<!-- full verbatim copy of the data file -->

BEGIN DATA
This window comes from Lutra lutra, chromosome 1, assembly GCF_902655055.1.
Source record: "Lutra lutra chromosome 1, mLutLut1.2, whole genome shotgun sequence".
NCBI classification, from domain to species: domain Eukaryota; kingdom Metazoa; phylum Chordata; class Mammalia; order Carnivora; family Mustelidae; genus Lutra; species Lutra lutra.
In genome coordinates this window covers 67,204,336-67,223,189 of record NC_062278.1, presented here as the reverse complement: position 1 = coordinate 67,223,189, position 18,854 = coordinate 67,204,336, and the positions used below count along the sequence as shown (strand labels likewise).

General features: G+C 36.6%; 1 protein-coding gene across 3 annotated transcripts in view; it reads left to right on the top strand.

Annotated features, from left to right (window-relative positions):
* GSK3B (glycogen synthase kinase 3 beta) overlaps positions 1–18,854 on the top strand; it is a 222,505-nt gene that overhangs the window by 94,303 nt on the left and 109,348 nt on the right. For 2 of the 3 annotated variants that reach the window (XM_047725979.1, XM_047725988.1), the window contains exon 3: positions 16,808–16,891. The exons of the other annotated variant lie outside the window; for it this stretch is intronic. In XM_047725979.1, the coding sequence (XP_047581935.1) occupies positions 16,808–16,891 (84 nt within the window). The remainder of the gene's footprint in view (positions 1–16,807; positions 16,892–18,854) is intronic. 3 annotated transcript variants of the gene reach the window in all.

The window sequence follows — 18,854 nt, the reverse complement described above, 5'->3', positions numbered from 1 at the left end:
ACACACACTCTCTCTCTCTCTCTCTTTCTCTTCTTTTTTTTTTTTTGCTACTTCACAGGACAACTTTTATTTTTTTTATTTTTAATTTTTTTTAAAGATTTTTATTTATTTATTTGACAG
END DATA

This window comes from Lutra lutra, chromosome 1, assembly GCF_902655055.1.
Source record: "Lutra lutra chromosome 1, mLutLut1.2, whole genome shotgun sequence".
NCBI classification, from domain to species: domain Eukaryota; kingdom Metazoa; phylum Chordata; class Mammalia; order Carnivora; family Mustelidae; genus Lutra; species Lutra lutra.
In genome coordinates this window covers 67,204,336-67,223,189 of record NC_062278.1, presented here as the reverse complement: position 1 = coordinate 67,223,189, position 18,854 = coordinate 67,204,336, and the positions used below count along the sequence as shown (strand labels likewise).

General features: G+C 36.6%; 1 protein-coding gene across 3 annotated transcripts in view; it reads left to right on the top strand.

Annotated features, from left to right (window-relative positions):
* GSK3B (glycogen synthase kinase 3 beta) overlaps positions 1–18,854 on the top strand; it is a 222,505-nt gene that overhangs the window by 94,303 nt on the left and 109,348 nt on the right. For 2 of the 3 annotated variants that reach the window (XM_047725979.1, XM_047725988.1), the window contains exon 3: positions 16,808–16,891. The exons of the other annotated variant lie outside the window; for it this stretch is intronic. In XM_047725979.1, the coding sequence (XP_047581935.1) occupies positions 16,808–16,891 (84 nt within the window). The remainder of the gene's footprint in view (positions 1–16,807; positions 16,892–18,854) is intronic. 3 annotated transcript variants of the gene reach the window in all.

The window sequence follows — 18,854 nt, the reverse complement described above, 5'->3', positions numbered from 1 at the left end:
ACACACACTCTCTCTCTCTCTCTCTTTCTCTTCTTTTTTTTTTTTTGCTACTTCACAGGACAACTTTTATTTTTTTTATTTTTAATTTTTTTTAAAGATTTTTATTTATTTATTTGACAG